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buryuntime
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19 Jan 2010, 9:06 pm

Two things come to mind:

1. Plot
2. Characters

Thinking up characters seems very easy for me... plot not so much. How do you come up with a plot, subplots? And am I forgetting another major point?



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19 Jan 2010, 9:38 pm

There's a bit more to it than that. I mean, those are the basics, but theme, structure, et.c.. can be quite important if you want to write something more than a yarn of randomness. You can get a plot from exploring a premise, exploring a character, or exploring a theme. The most impactful kind of stories tend to have the plot grow out of both theme, character, and premise. I'd recommend reading some books or blogs on writing, or watching lectures you might find on dvd's or possibly the web. But of course, writing yarns of random is a perfectly good place to start. To come up with a basic plot, if you already have a character, you can think about what that character needs, what's keeping your character from getting that, and try to build something out of that.


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MissConstrue
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19 Jan 2010, 9:55 pm

Well for me I just write out words that come to mind and then scenarios.

For instance: Tragedy, happiness, loss, confusion, mental illness, progress, fear, sadness..etc.

After that I think of what characters may be involved: Wife, husband, sister, brother, doctor, policeman, typist, father, mother...etc.

You can also come up with little scenarios and ideas: someone died and left a family or mysterious box that was delivered at the door, or someone just got married.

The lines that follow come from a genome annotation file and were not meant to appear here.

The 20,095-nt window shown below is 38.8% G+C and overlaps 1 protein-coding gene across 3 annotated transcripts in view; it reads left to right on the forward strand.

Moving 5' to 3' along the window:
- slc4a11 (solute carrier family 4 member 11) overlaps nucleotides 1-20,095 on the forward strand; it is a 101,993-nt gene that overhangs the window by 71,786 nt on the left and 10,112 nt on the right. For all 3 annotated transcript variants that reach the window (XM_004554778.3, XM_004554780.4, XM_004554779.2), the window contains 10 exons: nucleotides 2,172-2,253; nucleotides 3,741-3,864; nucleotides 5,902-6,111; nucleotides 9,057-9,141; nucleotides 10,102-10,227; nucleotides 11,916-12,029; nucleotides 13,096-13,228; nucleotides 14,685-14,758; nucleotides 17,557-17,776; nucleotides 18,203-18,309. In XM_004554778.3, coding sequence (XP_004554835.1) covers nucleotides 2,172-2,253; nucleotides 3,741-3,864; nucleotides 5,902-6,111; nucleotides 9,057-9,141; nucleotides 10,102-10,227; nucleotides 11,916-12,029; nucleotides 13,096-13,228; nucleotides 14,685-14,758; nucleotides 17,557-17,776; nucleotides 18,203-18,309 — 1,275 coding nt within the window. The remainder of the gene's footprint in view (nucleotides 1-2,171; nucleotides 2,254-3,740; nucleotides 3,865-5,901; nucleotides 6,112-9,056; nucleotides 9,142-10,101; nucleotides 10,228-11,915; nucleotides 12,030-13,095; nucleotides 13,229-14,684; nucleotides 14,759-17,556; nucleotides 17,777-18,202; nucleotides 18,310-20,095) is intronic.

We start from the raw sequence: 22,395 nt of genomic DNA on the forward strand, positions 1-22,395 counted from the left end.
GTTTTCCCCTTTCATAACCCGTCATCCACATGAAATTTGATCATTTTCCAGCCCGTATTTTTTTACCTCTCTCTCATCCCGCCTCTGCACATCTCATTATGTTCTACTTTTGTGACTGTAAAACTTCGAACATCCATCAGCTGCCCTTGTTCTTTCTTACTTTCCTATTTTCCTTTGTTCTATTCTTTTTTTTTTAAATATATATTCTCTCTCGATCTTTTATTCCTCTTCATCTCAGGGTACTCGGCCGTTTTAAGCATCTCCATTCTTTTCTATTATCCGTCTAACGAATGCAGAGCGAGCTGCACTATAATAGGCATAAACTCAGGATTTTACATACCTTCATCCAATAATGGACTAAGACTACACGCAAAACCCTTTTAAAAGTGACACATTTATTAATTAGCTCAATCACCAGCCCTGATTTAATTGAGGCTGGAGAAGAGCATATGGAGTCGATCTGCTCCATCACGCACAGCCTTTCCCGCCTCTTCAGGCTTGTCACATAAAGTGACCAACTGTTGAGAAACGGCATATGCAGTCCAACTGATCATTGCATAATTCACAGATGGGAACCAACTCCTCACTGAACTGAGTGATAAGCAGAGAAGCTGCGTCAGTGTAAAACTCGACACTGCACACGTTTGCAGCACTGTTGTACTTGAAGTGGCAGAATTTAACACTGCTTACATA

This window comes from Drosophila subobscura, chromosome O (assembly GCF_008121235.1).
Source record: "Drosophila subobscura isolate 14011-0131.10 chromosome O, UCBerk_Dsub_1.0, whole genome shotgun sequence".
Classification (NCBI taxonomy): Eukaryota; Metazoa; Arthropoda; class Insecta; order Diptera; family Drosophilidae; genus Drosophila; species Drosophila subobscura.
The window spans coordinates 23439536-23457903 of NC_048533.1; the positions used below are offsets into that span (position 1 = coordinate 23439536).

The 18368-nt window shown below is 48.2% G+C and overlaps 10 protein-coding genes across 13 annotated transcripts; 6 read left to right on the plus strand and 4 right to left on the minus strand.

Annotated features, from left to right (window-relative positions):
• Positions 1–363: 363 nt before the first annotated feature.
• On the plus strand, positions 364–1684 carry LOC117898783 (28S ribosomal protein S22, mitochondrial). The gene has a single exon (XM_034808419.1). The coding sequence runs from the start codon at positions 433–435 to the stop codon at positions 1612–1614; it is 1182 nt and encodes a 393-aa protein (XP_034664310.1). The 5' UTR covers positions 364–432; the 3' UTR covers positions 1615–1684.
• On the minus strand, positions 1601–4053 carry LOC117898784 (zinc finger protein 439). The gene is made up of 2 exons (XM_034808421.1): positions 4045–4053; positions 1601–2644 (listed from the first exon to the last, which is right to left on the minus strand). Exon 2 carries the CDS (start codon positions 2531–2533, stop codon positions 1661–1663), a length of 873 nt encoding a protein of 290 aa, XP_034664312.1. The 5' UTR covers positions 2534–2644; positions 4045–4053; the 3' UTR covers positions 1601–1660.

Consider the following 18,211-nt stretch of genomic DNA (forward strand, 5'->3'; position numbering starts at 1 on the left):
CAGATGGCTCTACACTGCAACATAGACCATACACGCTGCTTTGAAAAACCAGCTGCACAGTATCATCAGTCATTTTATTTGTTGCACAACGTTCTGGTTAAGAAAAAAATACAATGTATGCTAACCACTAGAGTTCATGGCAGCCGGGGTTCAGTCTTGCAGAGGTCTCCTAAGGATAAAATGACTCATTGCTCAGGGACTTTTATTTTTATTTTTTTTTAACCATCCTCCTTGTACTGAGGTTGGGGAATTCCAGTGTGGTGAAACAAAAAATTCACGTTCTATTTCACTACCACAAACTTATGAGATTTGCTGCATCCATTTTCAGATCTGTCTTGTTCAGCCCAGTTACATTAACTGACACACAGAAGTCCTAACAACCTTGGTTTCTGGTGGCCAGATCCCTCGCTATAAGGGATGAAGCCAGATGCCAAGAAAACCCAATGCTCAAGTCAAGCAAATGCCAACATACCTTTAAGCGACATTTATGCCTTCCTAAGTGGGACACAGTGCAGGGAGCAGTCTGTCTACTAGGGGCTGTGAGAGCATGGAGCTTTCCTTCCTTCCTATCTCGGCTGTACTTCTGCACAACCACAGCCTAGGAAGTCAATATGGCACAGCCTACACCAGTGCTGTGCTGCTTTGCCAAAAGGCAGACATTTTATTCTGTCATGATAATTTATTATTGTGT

One thing you want to do is write, no matter how immature it looks. After you start writing, some of the ideas connect like dots. You just keep writing and then have someone give you some ideas. Then start revising and looking over what you want to add or take out. See how it looks and then have someone who's good at the technicalities of grammar look over it with you. Unless of course you have a computer that does most of the revising for you.

This is coming from an amature writer btw so I'm just starting out myself.


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19 Jan 2010, 10:19 pm

Yeah, stories (especially larger works) are more than just plot and characters. You have to have the appropriate settings. Themes, it really depends on what you are going for.

As for examples, I can provide a few, but it is a bit easier to provide examples from something i am actually working on.

How ive developed mine, I chose a theme (conflict over genetic modification and cultural/sociological impact of it. That is just one of MANY themes within it however). I then made a setting that fit into what I was going for (Its more of a fusion of utopia and dystopia, wrapped up in one unique package, this too is over simplified of an explanation but it works for examples). Then I did the character creation last, made them fit into particular roles in the story, fleshed out their personalities and whatnot.

Best word of advice, experiment with different approaches when it comes to coming up with ideas and brainstorming/just laying out the story in general. Once ya find a method that works for you, stick with it. Dont give up and all that.


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MikeyPikey92
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19 Jan 2010, 10:22 pm

Try the complete opposite of whatever you might think is good. Innovation is the only way to be a true artist.



buryuntime
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19 Jan 2010, 10:29 pm

I am starting to get the picture, so to speak. I am not sure how I missed theme and setting. Added a few more too.

My new list:

1. Themes
2. Setting
3. Plot
a. sublots
4. Characters
a. what point of view?
5. Emotions
6. Detail
a. Small facts and details.
7. Progression
a. Character progression/growth.
8. Try new things, experiment.

anything else of help to add, or anything to exclude?



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19 Jan 2010, 10:39 pm

Genre might be worth thinking of, though the most interesting types of genre stories are those that mix genres and/or subvert what you expect from the genre in question.


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DemonAbyss10
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19 Jan 2010, 11:07 pm